In recent years, I have been fascinated by some of the research being published social economics. I like the idea that some economists are interested in more than just capitalism and “the bottom line” (caveat – I have never taken an economics class, and I might be somewhat ignorant as to what most general economists write about), so when I heard about this book, I was excited to read it. The authors, Paula Szuchman and Jenny Anderson, are journalists rather that economists, so I figured the economics portions of the book would be just technical enough to teach me something without losing me.
There is some risk in thinking you can learn a great deal about marriage by reading a book – just as our children socialize us to be parents, our spouses socialize us to be marital partners (for better or worse). That said, it is always valuable to hear different perspectives, and this book is full of information and examples from other married couples. I actually finished the book over a month ago, and I still find myself referring back to specific concepts that can hopefully help us achieve (maintain?) marital bliss.
To research this book the authors conducted a huge survey, where they surveyed and then interviewed hundreds of people all over the United States, asking them detailed and personal questions about their marriages. Throughout the book, we are presented with case studies taken from these interviews; sometimes informative, and other times uncomfortably voyeuristic, these vignettes certainly keep the book lively despite its grounding in economics.
Particularly for those who think that marriage is a one-time deal, and that making someone part of your family means that you are intimately attached to them for life or longer, it might be challenging to think about marriage as an economic partnership. We might think of our marriages as “too big to fail” much the way some gigantic corporations do (some think this even as they are about to crash horribly, taking employees and shareholders down with them – some do not recover from these often avoidable catastrophes). Even if we think there is a zero percent chance that our marriages will end badly, it is definitely worth it to do what we can to make our spouse’s lives (and, by extension, our own) as happy as we possibly can.
I actually finished reading this book over a month ago, and I can say that it has made me rethink some of my habits and decisions. Housework still gets away from me at times, and I’m pretty sure GB would be happier if I spent more time on the treadmill and less time shopping (the book talks about both of these issues). And I want for him to be happy, and proud to have me for a wife (please don’t take that in a sexist way – in an ideal world we should all be proud of our spouses, no?). As I write this, I rededicate myself to doing my part to make my home a happy place to be.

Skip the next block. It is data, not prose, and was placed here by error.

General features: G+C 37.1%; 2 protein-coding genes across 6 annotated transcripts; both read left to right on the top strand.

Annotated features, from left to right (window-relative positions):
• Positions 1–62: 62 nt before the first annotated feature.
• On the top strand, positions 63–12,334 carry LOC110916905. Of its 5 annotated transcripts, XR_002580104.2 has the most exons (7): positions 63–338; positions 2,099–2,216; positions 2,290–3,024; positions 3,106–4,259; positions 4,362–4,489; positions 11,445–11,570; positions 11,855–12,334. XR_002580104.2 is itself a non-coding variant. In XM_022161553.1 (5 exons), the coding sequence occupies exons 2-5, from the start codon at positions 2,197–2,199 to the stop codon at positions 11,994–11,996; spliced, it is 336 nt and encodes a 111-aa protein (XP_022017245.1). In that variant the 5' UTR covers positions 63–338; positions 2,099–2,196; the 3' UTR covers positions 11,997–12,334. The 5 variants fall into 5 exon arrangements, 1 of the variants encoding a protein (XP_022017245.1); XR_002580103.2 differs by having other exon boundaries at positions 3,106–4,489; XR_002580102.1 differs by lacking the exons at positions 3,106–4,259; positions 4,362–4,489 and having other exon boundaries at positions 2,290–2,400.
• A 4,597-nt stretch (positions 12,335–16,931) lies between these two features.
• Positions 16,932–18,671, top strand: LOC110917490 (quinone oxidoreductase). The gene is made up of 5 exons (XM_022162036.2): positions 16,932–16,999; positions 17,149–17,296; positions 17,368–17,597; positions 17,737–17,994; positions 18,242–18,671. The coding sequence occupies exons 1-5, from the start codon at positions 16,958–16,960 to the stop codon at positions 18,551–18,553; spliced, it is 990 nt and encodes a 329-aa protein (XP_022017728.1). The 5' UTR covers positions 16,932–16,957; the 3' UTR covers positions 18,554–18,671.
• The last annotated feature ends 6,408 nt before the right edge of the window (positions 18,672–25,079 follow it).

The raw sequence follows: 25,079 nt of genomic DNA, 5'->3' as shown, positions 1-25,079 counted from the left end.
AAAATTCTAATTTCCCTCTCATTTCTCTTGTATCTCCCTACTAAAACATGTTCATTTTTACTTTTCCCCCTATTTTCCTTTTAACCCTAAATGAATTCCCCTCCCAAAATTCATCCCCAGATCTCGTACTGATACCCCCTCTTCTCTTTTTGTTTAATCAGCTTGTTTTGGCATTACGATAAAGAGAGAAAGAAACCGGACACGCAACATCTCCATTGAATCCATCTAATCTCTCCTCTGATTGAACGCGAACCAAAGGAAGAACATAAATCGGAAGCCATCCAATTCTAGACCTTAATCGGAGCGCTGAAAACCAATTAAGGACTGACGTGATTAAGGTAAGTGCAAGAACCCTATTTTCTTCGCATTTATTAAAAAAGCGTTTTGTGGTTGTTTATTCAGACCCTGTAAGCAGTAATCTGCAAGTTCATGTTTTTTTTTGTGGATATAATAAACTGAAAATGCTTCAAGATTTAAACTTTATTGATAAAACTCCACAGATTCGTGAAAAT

GB generously agreed to read this book with me and blog about it from his perspective. He did a great job on the one post he wrote, which was a big deal, considering he is not too keen on sharing his life in this way with the entire world (even though it’s a pretty small world mostly consisting of our parents and friends). Now that I’m finished with the book, I will hand it back to him to use as he sees fit. This might mean you will read more about it here, or not. I told him not to feel obligated – putting oneself “out there” in a blog, even one with a very small readership, can be an uncomfortable experience for many of us (and is hardly the way to make my husband happier if he is only doing it because I asked him to).
Most of my criticisms about the book are not worth mentioning, with two notable exceptions. The first one is about sex. It’s unsurprising that a book about marriage would include mention of this topic, but these authors managed to overdo it. Not only did they devote an entire chapter to sex (the title was “Supply and Demand” – haha), they found as many opportunities as possible to turn the discussion in this direction. Most of the time it seemed as though they were trying to be funny – they did not succeed. Some of their quips actually made me feel embarrassed for them.
My other major annoyance is that the authors made it plainly obvious (and I’m sure this was unintentional) that the book was written for middle- to upper-middle class people. They did not really cover marriages of people who are so stressed out with trying to put food on the table that they probably do not have the luxury to complain about their less-than-perfect spouse. They also managed to include an unfunny joke about gentrification and several examples of “free spirits” (read “freeloaders”), all of which I found to be appalling.
Despite these missteps, I am not one to throw the baby out with the bathwater, so I recommend this book to anyone who wants to improve their relationship with their spouse or significant other. You might learn a few things about economics which may help you better understand some of the shenanigans major corporations engage in these days (given my lack of education in economics, I cannot vouch for their accuracy in this area, but you can probably learn enough economic theory to get you through a dinner party, at least). The book will also give you plenty to think about that can help improve your marriage or relationship, or keep it humming smoothly if you are already (or still) in a state of happy marital bliss (and you will learn about how these things can be cyclical – not unlike housing bubbles, so you don’t freak out when it’s not all roses and sunshine as time goes on).
Scroll down for other posts about Spousonomics:
Part 1: Spousonomics, by Paula Szuchman and Jenny Anderson
Part 2: Yoga and Over-Cooked Chicken
Part 3: Unpacking my Suitcases
Part 4: Don’t Lecture Me
Part 5: Games and Bubbles
GB Part 1: Post-privacy and Marriage